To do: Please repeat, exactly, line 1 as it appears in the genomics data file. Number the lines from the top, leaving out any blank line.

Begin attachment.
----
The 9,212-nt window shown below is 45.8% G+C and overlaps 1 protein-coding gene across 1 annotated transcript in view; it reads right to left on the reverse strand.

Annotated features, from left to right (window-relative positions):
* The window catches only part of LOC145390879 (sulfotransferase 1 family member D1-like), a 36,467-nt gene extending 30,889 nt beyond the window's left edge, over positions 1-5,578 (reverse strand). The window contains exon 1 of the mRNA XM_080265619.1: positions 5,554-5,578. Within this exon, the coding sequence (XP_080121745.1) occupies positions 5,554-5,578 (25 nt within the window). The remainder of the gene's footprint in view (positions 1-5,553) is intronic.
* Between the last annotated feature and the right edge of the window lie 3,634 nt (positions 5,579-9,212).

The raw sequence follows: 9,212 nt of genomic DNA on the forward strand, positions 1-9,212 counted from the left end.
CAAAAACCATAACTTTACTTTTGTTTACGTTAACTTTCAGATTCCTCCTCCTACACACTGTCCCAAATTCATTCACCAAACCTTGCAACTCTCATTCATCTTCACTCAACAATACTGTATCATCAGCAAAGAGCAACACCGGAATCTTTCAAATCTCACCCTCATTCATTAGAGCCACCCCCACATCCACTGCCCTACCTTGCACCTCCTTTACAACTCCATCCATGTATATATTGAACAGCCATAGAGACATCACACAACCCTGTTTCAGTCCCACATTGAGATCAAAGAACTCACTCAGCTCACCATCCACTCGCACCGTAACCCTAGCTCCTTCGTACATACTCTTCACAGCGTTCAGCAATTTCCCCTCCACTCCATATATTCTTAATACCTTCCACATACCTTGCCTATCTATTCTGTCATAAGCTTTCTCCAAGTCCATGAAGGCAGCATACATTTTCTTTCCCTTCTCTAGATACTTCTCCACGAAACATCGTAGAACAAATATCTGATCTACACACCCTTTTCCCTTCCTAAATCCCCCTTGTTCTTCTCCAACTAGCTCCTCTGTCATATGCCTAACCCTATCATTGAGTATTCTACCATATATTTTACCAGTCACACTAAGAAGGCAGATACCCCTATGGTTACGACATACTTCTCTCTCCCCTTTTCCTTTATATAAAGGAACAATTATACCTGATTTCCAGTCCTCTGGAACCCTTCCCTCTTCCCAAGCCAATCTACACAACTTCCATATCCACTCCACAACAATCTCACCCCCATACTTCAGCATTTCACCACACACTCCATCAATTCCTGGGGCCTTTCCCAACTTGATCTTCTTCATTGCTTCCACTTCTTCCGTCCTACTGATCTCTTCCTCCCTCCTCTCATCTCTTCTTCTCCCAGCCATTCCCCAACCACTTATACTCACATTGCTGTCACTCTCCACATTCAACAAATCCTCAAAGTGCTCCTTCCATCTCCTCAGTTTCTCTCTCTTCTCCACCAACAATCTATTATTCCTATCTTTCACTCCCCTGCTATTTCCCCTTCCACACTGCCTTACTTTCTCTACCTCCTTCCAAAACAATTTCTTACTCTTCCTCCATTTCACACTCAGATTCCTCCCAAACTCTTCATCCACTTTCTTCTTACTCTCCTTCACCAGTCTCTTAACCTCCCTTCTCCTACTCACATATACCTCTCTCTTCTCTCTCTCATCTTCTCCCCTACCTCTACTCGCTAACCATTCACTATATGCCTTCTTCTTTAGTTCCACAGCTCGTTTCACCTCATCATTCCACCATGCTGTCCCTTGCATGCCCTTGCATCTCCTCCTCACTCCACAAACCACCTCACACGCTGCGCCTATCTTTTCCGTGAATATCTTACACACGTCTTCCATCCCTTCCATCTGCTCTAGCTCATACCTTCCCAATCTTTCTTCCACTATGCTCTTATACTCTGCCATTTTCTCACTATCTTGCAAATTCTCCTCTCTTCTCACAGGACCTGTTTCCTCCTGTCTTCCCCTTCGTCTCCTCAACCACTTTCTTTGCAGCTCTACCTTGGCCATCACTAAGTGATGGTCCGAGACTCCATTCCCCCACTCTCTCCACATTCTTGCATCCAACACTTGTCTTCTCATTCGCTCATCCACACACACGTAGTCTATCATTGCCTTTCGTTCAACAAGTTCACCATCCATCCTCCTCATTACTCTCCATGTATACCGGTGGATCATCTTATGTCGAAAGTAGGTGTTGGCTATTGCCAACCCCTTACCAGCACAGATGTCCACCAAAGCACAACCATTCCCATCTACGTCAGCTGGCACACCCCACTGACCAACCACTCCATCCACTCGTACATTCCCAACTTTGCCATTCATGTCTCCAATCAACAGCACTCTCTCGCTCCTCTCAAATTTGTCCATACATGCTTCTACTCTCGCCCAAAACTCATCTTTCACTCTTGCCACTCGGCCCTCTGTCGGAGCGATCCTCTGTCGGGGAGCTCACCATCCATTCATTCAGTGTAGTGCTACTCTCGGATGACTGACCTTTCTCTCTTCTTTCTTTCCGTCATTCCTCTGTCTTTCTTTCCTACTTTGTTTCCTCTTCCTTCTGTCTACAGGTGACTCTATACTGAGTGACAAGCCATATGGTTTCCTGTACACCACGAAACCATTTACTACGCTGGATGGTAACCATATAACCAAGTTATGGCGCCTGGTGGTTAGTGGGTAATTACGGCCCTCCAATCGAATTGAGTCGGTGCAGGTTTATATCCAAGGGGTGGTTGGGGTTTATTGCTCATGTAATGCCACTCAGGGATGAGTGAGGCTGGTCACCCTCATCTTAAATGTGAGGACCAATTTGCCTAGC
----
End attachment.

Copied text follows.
The 9,212-nt window shown below is 45.8% G+C and overlaps 1 protein-coding gene across 1 annotated transcript in view; it reads right to left on the reverse strand.